County: More than 25,000 mail-in ballots in so far

Confrontations at voter service center prompt staff to call police twice

Paia’s Jocelyn DeCoite (center) is assisted by sister Albertnette Vierra and temporary election clerk Pat Green while casting her ballot Tuesday afternoon at the Maui County Voter Service Center at the Velma McWayne Santos Community Center in Wailuku. DeCoite, who is legally blind, waits as her completed ballot is read by a verity scan machine. “I believe in voting because we have say,” she said. “If you don’t do that, don’t grumble.” Vierra said the civic duty was instilled in them at an early age by their father, Albert DeCoite. “As soon as we turned 18 he told us to register to vote,” Vierra said. The center is scheduled to be open from 7 a.m. to 7 p.m. today. The Maui News / MATTHEW THAYER photo

A total of 25,606 mail-in ballots had been received in Maui County as of Thursday night, trailing the 2020 primary election turnout as Election Day rolls around.

“It’s quite possible if voters mobilize and do their thing, get their ballots in by 7 p.m., we can maybe meet or even exceed” the 2020 numbers, Maui County Clerk Kathy Kaohu said Friday afternoon.

Maui County’s turnout in past primary elections has steadily improved, going from 29.6 percent in 2016 to 36.2 percent in 2018 and 42.7 percent in 2020, when 43,873 out of 102,835 registered voters cast their ballot.

The primary election two years ago was the first time the state shifted to all mail-in voting,

with voters receiving their ballots by mail and returning the signed ballots by mail or to deposit boxes or voter service centers.

On Friday, confrontations at the voter service center at the Velma McWayne Santos Community Center in Wailuku prompted staff to call police as residents raised questions over an affidavit they’d been asked to sign.

Wailuku resident Ayin Adams said she received her ballot by mail but preferred to vote in person. At the voter service center, she was given an affidavit to sign that asked for her name, driver’s license number, residence and other personal information. The form also asks voters to affirm they are U.S. citizens and Hawaii residents who are at least 16 years old and haven’t yet voted in the election.

Ayin was confused because she’d already registered to vote and had filled out similar paperwork in the last primary election. She said she tried to offer her ID instead but that they wouldn’t accept it.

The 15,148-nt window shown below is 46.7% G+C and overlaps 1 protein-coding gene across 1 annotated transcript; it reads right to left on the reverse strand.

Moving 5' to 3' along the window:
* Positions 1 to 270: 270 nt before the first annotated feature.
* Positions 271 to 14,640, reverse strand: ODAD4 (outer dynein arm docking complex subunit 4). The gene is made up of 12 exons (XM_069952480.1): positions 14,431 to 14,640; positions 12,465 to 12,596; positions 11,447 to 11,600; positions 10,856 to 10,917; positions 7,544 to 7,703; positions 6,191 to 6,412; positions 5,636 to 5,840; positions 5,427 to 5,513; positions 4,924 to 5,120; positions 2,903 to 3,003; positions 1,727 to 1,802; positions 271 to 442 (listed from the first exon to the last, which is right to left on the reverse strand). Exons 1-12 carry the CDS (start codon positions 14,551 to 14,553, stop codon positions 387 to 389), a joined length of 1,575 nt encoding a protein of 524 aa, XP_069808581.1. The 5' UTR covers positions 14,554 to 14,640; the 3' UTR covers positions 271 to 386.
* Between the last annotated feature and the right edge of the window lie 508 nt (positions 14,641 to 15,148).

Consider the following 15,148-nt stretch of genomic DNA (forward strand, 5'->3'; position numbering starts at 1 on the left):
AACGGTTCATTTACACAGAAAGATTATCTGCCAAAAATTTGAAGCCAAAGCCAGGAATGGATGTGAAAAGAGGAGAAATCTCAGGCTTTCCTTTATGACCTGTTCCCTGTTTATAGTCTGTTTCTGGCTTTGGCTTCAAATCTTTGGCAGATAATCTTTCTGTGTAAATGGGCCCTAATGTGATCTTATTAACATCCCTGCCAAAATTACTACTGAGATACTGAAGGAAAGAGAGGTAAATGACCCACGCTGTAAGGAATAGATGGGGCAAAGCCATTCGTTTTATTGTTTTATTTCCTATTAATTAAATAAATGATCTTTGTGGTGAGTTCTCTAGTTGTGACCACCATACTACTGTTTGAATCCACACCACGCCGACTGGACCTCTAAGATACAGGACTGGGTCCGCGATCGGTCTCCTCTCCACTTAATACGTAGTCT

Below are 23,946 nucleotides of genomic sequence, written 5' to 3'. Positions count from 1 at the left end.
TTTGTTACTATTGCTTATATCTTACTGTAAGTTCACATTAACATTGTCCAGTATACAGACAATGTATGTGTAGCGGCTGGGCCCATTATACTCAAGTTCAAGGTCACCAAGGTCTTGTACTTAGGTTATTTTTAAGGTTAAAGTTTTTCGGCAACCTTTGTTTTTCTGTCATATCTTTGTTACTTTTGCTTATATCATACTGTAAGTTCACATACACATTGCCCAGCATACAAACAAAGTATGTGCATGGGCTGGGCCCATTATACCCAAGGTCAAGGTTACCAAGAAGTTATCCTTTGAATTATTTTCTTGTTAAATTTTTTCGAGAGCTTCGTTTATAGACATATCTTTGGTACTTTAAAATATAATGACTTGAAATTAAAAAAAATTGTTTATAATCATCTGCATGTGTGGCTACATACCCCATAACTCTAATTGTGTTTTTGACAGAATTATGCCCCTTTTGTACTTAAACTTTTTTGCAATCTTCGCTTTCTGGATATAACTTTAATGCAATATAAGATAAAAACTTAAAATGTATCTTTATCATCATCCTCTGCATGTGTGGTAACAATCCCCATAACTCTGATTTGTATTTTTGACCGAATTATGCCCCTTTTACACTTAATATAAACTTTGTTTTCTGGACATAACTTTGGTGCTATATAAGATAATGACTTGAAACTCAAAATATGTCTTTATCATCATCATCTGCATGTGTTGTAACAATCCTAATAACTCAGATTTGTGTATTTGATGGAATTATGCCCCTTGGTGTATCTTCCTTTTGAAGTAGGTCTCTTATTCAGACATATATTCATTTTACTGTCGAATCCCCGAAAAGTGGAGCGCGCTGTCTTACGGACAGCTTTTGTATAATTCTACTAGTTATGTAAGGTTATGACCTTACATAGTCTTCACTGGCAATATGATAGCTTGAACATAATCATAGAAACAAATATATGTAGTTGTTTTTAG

“I think after 40 years of living on the island, I’m registered to vote, and I’m in the system, why are we redoing the work over and over again?” Ayin said.

When she and others started to ask why they had to fill out the form and what the information would be used for, she said that staff couldn’t answer her questions, “became irate” and called police.

“The mission is supposed to be professional towards the public. That did not occur,” Ayin said.

She added that there are not nearly enough machines at the voter service center to accommodate all the voters who want to cast ballots in person.

Kaohu said Friday that the affidavit isn’t new and predates Hawaii’s shift to voting by mail. It was issued to residents who wanted to vote at early walk-in centers or who wanted to spoil their original ballot and have a new one reissued.

“We kept it as part of our protocol to ensure that we’re able to match the information that the voter includes on this document with the information of government databases such as the driver’s license or the Social Security on our voter registration databases,” Kaohu said. “And so it’s a way to compare the information we have already with the person standing in front of us.”

The affidavit isn’t included in ballots mailed to voters because “the fact that they received their ballot package in the mail means they’re determined to be a registered voter.”

It is, however, required, for people who are asking to surrender their original ballot and get a new one or who want to forgo the paper ballot they received and vote electronically instead.

“Those are not just things we can do arbitrarily,” Kaohu said. “We need the signed permission of the voter. That’s part of the role that this affidavit plays. … No one voter should ever have two live ballots in their possession, and this affidavit helps us ensure that as well.”

Kaohu said that staff at the voter service center may have been automatically giving the affidavit out to people in line, even though some of them might not have needed it.

When voters confronted staff over the affidavits, Kaohu said staff called police because they “were starting to get fearful of what was unfolding, and it was even interfering with voters who were in the booths casting their ballot.”

After the voter service center closed at 4:30 p.m., some people came and pounded on the windows, which prompted staff to call police a second time, Kaohu said.

“This isn’t the elections that Maui County knows or deserves,” Kaohu said. “It used to be a time-honored tradition when the neighborhood would come together at the polling places and cast their ballots, and this kind of behavior is not acceptable.”

Doors are set to reopen at 7 a.m. today at the Velma McWayne Santos Community Center and close at 7 p.m. in coordination with the rest of the state. Kaohu said that anyone in line prior to 7 p.m. will be brought inside to complete whatever services they need.

Voter service centers are also open 7 a.m. to 7 p.m. at the Mitchell Pauole Center in Kaunakakai and the Lanai Community Center and from 10 a.m. to 4 p.m. at Hana High and Elementary School.

For a full list of voting and deposit locations and hours, visit elections.hawaii.gov/voter-service-centers-and-places-of-deposit/.

* Colleen Uechi can be reached at cuechi@mauinews.com.


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